The Electra of Aeschylus appears to have no sister living. She performs the errand which Sophocles assigns to Chrysothemis, by carrying her mother's gifts to the tomb; she could not refuse, for she is virtually a slave4. Turning to the real slaves, her companions, she appeals to the common hatred which unites them5, and asks what prayer she is to make. The Sophoclean Electra would hardly have sought advice on that point; yet the question is in place here, since her action, if contrary to the queen's orders, might compromise her unhappy escort. The heroic fortitude and bold initiative of the Sophoclean Electra are qualities which Aeschylus, with his different plan, has not desired to portray; but he has done full justice to her steadfast and affectionate loyalty. And with regard to the actual mechanism of the plot, she is, in one sense, even more important with Aeschylus than with Sophocles. It rests with her alone to decide whether the young stranger is her brother, and, if she is convinced, to aid his plan within the house. The latter service is assigned by Sophocles to the old man, who could also have established the identity of Orestes, if there had been need. When the ‘recognition’ has been effected, and the prayers at the tomb are over, the Aeschylean Electra can be dismissed from the scene. Orestes directs her to go in, and watch events in the house. She does not speak after verse 509, and is not seen after verse 584; that is, she appears only in the first of the three ‘acts’ into which the play may be divided.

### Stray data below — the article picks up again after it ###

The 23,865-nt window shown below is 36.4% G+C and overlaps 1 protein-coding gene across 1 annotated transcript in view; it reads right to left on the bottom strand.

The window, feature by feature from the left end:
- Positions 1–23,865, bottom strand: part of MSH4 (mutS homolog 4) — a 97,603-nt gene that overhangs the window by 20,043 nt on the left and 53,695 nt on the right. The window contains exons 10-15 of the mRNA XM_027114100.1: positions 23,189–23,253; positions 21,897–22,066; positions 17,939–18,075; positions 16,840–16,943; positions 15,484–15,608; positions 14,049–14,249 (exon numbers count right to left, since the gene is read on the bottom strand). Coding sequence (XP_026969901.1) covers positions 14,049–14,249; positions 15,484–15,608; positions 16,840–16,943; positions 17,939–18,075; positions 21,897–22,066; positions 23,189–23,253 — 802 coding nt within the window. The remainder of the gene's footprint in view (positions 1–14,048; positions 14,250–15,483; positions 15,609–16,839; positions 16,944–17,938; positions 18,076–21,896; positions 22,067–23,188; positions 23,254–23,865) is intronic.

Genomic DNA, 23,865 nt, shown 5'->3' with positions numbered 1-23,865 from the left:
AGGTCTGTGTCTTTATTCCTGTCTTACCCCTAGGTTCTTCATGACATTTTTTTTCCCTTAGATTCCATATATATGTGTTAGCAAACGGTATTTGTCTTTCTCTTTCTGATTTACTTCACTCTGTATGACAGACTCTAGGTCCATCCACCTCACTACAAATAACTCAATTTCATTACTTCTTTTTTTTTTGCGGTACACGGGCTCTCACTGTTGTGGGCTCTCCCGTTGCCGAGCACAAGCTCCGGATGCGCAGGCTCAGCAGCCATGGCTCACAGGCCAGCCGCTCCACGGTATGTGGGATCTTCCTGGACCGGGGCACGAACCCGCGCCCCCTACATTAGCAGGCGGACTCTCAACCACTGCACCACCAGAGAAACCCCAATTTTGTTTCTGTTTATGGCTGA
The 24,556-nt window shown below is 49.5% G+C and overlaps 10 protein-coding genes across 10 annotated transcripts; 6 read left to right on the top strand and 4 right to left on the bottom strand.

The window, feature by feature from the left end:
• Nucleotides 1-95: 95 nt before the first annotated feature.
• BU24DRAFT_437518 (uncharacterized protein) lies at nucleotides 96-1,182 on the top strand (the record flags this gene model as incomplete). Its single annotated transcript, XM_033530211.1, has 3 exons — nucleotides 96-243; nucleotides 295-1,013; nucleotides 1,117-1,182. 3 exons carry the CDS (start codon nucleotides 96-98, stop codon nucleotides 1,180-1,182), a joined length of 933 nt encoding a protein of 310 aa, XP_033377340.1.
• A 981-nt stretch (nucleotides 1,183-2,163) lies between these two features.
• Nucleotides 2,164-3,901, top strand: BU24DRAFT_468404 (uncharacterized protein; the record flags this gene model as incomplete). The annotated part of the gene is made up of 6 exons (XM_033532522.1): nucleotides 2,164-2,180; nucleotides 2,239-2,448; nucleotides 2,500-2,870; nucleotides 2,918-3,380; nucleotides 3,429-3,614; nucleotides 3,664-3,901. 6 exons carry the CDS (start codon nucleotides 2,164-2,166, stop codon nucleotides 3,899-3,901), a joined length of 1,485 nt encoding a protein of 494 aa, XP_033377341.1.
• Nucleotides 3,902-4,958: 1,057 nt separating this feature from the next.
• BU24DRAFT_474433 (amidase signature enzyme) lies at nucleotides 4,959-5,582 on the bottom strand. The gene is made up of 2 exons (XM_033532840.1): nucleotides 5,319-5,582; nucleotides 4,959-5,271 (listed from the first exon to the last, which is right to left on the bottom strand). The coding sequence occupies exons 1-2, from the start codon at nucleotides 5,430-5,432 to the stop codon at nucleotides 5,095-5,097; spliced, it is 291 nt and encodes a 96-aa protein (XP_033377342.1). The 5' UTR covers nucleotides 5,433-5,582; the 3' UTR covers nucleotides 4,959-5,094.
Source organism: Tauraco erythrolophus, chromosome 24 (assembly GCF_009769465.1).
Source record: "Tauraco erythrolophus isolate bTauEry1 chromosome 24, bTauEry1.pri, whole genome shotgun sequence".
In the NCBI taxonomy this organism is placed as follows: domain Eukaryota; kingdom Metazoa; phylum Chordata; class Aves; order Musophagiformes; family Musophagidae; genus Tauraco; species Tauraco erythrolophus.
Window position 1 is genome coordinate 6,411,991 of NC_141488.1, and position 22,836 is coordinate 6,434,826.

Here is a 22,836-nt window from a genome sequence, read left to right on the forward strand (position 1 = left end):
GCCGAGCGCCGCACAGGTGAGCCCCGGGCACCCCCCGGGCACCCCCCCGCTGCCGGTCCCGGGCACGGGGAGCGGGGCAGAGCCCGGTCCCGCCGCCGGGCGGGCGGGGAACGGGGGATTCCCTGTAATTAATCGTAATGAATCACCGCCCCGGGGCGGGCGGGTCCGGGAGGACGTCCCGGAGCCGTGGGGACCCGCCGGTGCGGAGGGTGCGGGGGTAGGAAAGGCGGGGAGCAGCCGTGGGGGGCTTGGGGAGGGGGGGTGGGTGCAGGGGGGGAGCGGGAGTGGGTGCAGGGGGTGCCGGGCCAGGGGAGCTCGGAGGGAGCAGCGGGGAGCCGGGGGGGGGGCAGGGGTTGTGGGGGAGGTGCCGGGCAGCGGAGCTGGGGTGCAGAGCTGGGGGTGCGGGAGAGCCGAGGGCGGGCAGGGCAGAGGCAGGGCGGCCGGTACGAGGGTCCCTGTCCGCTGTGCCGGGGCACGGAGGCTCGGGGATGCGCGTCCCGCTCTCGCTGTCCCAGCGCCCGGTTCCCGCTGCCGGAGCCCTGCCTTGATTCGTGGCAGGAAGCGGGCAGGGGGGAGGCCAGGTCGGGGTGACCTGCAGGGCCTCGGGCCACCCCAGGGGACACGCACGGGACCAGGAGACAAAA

The part of Aegisthus is notably brief, even allowing for the

Minor persons.
indifference with which his fate is treated. He merely passes across the scene; fourteen verses are all that he has to speak. The part of the Nurse is a masterpiece in its kind. And we note the happy inspiration by which Pylades is made to break silence once—at the supreme moment—as the voice of Apollo.

Nearly a third of the play is lyric. The Chorus have their

The Chorus.
share in the action; at the outset they are the counsellors of Electra; they persuade the Nurse to help the plan; and they send Aegisthus forward to his doom. But their function is, above all, to interpret the sense of reliance upon divine aid. ‘Justice may delay, but it will come,’ is the burden of the choral song; ‘the sinner shall suffer’ (“δράσαντι παθεῖν”); ‘even now, Destiny is preparing the sword.’ And when, at the close, a dark cloud gathers over Orestes, it is with unwavering faith that the Chorus commend him to Apollo, though no human eye can pierce the gloom which rests upon the future.

The title ‘Choephori.
No one of the three Greek plays on this subject takes its name from Orestes, though his deed forms the central interest. Aeschylus calls his play the Choephori, because that title suggests the claim of the murdered father—as Eumenides expresses that of the mother slain by a son—and therefore suits the link in the trilogy. On the other hand, if the story was to be treated in a single play, the antecedents of the vengeance became especially important. Electra, the daughter who, remaining at home, had been faithful to her father's memory throughout the interval between the flight and the return of Orestes, was the character best fitted to supply the needful background. Thus far, Sophocles and Euripides had the same motive for describing their subject by her name.

The Electra of Sophocles.

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hide References (5 total)
  • Cross-references in notes from this page (5):
    • Aeschylus, Libation Bearers, 101
    • Aeschylus, Libation Bearers, 135
    • Aeschylus, Libation Bearers, 668
    • Aeschylus, Libation Bearers, 899
    • Aeschylus, Libation Bearers, 989